All valid points but what if he became almost a full time DH? It would help him with the bat, so he can rest his legs. So at what numbers would he have to achieve to be worth a contract?

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Those same reports also said they the ownership regretted nixing that deal and they were going to be more open to it this offseason, so I don't think that'll be a significant factor against Cruz going there.

They already spent all that money on Cano, I think he makes sense there. I wouldn't want to play in that park if I was a hitter though.

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I've seen no evidence that becoming a full-time DH arrests the aging process.

How would anyone measure such a thing? I am not arguing that all players don't age. Baines, Murray and Molitor are 3 players who produced offensively deep into their careers. Had those players been forced to play defense they might have been done years before. I am not saying those 3 were as good as their prime but they still produced.

I am not saying DH alone stops a player from aging but it does save wear and tear on you body. Considering his bat is his asset it can't hurt. Now I know a DH isn't as valuable as someone who plays the field.

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Why do you think Cruz will have numbers like he did in 2014 again?

In 1999 BJ Surhoff was a 34-year-old LFer for the O's, put up a 4.6 win season. He was worth 2.4 wins the next year, and was never an average regular player again.

HOFer Monte Irvin was a LFer with a 4.7 win age 34 season. The next year he slipped under 3.0 wins, and played 51 games the next year.

Lonnie Smith had a WTF 1989 season worth 8 wins as a LFer at 33. The next year he was worth 4.0 wins, the next two years 1.0 and 1.5.

Don Buford had a 5.0 win season at 34, slipped to replacement-level the next year, then retired.

David Justice was worth 5.2 wins at 34. Retired after two 0.6 win seasons at 35 and 36.

Luis Gonzalez, who may or may not have had a bit of pharmaceutical help, went 8.9, 5.0, 4.0, and 0.8 wins from 33-36.

Even the best players usually have rapid declines in their mid-30s. David Ortiz is very much an outlier.

You list all these players and what happened with them, and yes most times players decline in their mid 30's. But just as i can't guarantee Cruz will be as good as he was this year, you can't guarantee me he won't. It's really a dumb argument, because no one can win it. Even if Cruz produced 3/4 what he did this year over the next 2 years with 30 HR's and 80= RBIs he would be worth a 3 year contract IMO.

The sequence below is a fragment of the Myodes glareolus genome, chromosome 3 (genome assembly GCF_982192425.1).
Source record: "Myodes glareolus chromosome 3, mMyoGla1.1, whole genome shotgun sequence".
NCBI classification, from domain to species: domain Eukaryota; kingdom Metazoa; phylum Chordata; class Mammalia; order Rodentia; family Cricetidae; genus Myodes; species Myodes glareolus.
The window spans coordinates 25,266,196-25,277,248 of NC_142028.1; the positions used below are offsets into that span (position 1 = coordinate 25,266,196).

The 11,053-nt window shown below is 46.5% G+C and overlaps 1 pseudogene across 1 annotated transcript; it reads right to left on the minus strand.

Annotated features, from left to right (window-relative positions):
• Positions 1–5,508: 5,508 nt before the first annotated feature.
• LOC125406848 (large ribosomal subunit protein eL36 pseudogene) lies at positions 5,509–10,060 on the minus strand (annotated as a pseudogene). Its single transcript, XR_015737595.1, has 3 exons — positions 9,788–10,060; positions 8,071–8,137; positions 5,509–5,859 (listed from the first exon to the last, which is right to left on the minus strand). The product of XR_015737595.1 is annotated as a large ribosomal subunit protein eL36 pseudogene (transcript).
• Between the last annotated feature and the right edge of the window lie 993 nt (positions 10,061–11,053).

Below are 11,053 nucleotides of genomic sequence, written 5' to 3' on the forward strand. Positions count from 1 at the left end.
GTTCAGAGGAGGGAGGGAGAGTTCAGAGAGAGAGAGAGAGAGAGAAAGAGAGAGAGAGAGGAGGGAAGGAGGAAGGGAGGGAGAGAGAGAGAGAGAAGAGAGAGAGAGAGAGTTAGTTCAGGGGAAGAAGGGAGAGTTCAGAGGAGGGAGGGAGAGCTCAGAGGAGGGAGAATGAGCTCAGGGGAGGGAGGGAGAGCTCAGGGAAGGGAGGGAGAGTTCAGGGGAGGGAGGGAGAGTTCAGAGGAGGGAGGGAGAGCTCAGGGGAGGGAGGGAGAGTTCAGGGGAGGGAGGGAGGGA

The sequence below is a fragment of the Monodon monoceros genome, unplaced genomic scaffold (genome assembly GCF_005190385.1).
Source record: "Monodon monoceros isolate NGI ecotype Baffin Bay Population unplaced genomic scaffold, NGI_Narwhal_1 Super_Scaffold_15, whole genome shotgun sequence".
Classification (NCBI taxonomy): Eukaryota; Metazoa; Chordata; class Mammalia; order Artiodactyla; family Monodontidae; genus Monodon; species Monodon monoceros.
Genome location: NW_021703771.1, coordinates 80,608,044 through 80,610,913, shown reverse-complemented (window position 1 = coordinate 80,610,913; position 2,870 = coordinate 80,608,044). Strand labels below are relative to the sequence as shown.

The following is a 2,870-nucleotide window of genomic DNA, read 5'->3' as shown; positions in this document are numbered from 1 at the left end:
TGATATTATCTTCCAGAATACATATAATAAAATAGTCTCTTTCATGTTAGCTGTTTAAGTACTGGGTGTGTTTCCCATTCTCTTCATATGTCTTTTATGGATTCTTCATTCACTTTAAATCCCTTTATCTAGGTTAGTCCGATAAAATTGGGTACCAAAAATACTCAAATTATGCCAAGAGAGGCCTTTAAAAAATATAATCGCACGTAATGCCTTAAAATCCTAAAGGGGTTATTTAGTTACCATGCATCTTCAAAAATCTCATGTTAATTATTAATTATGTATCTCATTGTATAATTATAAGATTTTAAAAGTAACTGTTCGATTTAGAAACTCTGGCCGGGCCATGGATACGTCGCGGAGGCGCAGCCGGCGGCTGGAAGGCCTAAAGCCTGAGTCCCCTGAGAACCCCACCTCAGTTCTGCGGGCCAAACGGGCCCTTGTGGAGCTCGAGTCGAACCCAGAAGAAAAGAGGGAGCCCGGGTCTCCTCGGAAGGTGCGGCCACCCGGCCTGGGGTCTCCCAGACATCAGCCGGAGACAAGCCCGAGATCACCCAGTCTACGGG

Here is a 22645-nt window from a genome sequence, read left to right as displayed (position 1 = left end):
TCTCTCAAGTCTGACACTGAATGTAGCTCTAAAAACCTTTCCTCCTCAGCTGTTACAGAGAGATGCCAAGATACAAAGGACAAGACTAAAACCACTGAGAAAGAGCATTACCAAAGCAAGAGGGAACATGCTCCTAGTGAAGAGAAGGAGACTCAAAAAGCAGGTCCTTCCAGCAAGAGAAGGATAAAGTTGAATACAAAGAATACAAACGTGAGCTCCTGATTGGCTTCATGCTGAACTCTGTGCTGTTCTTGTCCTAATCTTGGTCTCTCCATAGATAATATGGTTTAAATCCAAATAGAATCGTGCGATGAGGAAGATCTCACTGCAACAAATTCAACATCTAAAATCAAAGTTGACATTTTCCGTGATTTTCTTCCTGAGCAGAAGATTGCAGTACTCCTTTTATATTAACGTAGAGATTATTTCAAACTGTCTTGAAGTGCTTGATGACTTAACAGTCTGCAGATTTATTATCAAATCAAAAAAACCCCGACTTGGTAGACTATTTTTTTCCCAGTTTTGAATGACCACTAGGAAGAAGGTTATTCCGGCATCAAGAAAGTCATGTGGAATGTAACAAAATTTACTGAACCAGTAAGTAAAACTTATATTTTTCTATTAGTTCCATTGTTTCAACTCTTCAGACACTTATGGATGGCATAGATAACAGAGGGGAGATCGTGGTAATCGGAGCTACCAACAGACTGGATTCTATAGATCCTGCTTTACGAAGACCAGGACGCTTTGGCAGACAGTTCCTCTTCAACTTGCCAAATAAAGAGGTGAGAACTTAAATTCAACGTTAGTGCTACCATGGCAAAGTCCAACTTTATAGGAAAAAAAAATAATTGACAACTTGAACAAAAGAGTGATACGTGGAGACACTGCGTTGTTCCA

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You list all these players and what happened with them, and yes most times players decline in their mid 30's. But just as i can't guarantee Cruz will be as good as he was this year, you can't guarantee me he won't. It's really a dumb argument, because no one can win it. Even if Cruz produced 3/4 what he did this year over the next 2 years with 30 HR's and 80= RBIs he would be worth a 3 year contract IMO.

It's a dumb argument to point out that almost all MLB players lose a significant portion of their peak value in their mid-30s? I would guess that 90%+ of players are worse at 35-36 than they were at 33-34. A career year, or near career year, at Cruz' age almost guarantees a decline the next year. This is basically the story of the 2014 Yankees - sign a bunch of really good old guys and watch them spend half the year on the DL. Carlos Beltran is so awesome that he is definitely worth a three year deal even though he's old... wait... what?

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How would anyone measure such a thing? I am not arguing that all players don't age. Baines, Murray and Molitor are 3 players who produced offensively deep into their careers. Had those players been forced to play defense they might have been done years before. I am not saying those 3 were as good as their prime but they still produced.

I am not saying DH alone stops a player from aging but it does save wear and tear on you body. Considering his bat is his asset it can't hurt. Now I know a DH isn't as valuable as someone who plays the field.

Eddie Murray became mostly a DH in 1994, and from that point on he was worth less than one win in four years. Not only is a DH less valuable than someone who can play the field, it's also harder to hit as a DH. The majority of players hit worse as DHs than they do when playing the field.